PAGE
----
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Let's assume we have a message $M$ and it's signature $S$ and that $|$ is the concatenation operator.

Should we encrypt $S|M$ or $M|S$?

Does it even matter?

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I'd doubt it matters, but the usual setting is to do M|S as this feels more natural and usually provides advantages from the processing flow i.e. you read the message in first and then read the signature and then verify it, just like you'd do with any contract (where you find your signature at the bottom and usually not at the top). – SEJPM Oct 13 '15 at 12:15
Make sure to add in id of recipient before signing. – mikeazo Oct 13 '15 at 12:18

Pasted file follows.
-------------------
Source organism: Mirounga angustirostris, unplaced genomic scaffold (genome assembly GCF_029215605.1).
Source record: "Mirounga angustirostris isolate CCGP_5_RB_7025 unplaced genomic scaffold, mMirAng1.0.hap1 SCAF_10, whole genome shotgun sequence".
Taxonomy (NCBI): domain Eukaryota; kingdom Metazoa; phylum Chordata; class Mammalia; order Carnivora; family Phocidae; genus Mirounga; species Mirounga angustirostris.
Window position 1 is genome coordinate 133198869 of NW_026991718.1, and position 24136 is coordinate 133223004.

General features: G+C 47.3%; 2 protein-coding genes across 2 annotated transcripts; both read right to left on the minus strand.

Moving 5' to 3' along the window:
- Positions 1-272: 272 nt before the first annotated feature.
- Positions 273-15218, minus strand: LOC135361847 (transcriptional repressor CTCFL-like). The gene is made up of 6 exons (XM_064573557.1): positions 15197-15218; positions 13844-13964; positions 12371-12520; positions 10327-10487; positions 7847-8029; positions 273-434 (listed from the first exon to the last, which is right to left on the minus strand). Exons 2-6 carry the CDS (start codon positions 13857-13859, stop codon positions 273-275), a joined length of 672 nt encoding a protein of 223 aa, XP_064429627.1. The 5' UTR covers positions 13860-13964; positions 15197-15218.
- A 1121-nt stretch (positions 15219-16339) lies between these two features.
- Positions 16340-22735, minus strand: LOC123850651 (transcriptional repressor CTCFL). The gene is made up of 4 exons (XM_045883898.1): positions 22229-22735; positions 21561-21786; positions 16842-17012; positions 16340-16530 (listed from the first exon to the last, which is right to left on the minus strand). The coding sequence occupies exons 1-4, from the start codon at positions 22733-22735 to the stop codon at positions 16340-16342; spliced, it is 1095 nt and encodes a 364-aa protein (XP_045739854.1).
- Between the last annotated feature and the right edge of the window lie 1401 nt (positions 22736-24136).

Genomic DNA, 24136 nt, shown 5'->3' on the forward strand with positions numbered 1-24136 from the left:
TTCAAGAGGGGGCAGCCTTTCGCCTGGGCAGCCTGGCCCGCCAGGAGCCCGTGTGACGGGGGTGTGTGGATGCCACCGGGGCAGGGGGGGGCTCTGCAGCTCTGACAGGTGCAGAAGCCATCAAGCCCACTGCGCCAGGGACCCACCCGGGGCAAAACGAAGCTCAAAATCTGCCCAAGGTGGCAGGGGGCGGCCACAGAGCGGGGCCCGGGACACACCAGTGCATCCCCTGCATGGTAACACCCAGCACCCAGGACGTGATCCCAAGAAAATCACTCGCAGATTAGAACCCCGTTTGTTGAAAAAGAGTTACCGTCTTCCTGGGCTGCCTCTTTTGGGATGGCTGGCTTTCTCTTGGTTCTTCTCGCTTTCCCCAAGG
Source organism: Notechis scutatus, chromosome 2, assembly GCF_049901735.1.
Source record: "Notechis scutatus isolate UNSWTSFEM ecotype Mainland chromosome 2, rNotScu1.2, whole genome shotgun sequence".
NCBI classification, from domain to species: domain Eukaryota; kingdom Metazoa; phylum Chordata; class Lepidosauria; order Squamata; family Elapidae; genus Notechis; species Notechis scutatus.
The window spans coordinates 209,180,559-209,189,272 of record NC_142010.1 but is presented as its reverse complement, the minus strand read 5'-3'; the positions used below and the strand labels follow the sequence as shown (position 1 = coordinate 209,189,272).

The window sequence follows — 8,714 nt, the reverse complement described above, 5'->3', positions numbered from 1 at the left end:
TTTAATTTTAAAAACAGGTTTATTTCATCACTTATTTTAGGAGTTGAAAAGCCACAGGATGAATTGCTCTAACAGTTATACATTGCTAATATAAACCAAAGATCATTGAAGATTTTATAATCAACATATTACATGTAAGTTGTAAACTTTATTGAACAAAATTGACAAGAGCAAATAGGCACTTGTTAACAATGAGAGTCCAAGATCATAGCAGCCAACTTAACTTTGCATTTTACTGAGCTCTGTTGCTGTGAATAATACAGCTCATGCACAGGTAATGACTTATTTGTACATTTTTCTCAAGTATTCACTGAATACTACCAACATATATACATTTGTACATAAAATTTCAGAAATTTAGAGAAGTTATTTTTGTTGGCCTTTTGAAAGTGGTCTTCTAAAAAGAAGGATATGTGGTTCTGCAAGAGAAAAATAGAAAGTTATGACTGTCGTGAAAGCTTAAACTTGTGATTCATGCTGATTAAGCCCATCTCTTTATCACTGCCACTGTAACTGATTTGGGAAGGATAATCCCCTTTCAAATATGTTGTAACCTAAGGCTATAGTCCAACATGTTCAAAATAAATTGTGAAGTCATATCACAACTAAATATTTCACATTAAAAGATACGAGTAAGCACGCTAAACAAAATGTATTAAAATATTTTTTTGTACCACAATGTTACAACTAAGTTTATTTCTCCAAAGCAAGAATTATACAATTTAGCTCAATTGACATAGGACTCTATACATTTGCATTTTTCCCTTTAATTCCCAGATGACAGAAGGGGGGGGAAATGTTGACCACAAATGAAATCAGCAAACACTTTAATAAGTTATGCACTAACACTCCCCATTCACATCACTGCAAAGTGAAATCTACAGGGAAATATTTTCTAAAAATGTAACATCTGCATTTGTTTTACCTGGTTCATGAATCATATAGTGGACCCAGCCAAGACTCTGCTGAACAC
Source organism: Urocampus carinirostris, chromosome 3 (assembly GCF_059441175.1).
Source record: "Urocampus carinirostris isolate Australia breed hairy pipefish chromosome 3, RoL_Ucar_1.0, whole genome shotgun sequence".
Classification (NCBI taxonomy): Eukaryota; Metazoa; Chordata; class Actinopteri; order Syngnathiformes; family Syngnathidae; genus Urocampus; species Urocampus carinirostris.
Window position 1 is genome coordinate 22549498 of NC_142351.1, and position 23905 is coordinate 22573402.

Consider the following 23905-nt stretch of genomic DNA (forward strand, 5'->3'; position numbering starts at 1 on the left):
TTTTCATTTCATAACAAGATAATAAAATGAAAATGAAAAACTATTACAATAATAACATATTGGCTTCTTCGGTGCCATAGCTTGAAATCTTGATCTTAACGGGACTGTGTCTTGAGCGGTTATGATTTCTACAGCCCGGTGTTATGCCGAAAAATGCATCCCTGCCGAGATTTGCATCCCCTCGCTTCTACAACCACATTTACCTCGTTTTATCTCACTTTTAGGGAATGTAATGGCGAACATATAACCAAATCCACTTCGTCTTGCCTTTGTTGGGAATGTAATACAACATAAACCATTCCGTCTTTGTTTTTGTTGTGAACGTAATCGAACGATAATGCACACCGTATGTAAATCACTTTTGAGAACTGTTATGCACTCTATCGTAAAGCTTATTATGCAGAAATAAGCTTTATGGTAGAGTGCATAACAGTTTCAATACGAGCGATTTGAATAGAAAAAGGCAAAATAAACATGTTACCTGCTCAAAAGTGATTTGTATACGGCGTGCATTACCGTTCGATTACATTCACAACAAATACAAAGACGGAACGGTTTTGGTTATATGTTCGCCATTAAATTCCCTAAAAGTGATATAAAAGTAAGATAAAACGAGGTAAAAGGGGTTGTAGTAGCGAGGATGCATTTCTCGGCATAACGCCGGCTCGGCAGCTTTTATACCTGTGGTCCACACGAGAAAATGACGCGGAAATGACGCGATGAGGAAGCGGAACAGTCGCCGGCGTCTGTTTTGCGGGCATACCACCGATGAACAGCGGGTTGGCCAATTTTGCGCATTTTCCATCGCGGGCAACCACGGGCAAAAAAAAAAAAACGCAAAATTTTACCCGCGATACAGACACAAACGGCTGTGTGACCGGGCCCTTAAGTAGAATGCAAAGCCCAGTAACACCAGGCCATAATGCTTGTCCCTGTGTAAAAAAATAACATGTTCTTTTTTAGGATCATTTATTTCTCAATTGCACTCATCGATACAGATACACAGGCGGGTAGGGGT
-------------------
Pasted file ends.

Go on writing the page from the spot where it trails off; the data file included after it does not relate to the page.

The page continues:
Secure encryption does not care about how the data is ordered.

With the typical single use symmetric keys that hybrid encryption uses, I cannot think of a way it could matter one way or the other. With key reuse (if you used symmetric encryption on signed data), there are some cases where having the "randomness" from the signature in the first blocks might help, but that would mostly be papering over security holes.

In practice, having it at the end may be preferable if it allows for a streaming interface where the data gets encrypted and maybe even sent before all data is ready to be signed.

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